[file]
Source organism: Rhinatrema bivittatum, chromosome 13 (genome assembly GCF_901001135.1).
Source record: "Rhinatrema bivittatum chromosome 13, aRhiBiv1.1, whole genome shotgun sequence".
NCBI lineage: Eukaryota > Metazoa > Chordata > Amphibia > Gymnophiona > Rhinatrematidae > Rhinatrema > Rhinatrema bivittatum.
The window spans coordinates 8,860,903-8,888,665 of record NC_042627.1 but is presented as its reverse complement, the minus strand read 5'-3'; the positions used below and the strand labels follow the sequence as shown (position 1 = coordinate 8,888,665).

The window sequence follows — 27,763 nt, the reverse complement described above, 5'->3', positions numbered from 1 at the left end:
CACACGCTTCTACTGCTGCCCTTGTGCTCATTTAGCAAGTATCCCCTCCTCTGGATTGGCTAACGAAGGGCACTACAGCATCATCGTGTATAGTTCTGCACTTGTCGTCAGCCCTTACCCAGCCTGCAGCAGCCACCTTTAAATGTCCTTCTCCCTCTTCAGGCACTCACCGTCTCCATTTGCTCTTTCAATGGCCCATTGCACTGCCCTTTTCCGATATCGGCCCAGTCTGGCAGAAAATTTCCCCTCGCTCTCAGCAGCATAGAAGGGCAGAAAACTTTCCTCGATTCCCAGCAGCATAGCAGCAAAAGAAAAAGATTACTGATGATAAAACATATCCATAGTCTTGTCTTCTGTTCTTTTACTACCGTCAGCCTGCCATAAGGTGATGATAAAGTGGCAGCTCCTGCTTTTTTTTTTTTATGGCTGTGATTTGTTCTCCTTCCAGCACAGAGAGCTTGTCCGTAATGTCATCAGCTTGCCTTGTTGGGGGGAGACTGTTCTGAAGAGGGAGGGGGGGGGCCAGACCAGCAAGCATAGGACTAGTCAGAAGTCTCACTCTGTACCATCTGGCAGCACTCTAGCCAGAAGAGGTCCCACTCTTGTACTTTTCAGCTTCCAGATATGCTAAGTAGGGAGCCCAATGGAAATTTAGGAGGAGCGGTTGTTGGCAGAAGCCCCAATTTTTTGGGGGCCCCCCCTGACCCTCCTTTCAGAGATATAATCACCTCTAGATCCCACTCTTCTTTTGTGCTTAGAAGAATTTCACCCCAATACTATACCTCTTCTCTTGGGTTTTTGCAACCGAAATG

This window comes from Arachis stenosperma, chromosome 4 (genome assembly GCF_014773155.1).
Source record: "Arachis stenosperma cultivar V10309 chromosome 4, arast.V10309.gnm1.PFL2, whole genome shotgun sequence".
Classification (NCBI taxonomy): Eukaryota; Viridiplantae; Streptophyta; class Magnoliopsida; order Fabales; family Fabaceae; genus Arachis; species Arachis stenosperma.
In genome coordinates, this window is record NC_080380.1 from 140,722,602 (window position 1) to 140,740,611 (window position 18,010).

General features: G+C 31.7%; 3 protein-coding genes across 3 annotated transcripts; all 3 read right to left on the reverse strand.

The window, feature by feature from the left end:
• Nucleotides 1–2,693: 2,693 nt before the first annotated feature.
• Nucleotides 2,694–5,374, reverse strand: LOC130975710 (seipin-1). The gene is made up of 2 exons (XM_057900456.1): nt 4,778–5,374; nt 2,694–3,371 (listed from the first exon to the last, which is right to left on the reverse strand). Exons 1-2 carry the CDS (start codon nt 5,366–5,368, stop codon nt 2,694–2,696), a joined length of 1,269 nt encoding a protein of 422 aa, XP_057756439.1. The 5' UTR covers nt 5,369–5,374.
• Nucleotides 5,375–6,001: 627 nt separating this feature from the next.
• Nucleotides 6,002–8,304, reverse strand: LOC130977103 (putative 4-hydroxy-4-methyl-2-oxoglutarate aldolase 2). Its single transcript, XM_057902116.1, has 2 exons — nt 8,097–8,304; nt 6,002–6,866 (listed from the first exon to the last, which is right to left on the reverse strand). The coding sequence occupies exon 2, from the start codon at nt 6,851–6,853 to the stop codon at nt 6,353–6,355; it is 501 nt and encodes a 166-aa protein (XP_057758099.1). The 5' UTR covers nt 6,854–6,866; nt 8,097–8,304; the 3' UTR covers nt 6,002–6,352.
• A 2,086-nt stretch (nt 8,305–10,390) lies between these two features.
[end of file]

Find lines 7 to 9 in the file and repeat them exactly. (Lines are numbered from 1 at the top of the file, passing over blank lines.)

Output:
This window comes from Arachis stenosperma, chromosome 4 (genome assembly GCF_014773155.1).
Source record: "Arachis stenosperma cultivar V10309 chromosome 4, arast.V10309.gnm1.PFL2, whole genome shotgun sequence".
Classification (NCBI taxonomy): Eukaryota; Viridiplantae; Streptophyta; class Magnoliopsida; order Fabales; family Fabaceae; genus Arachis; species Arachis stenosperma.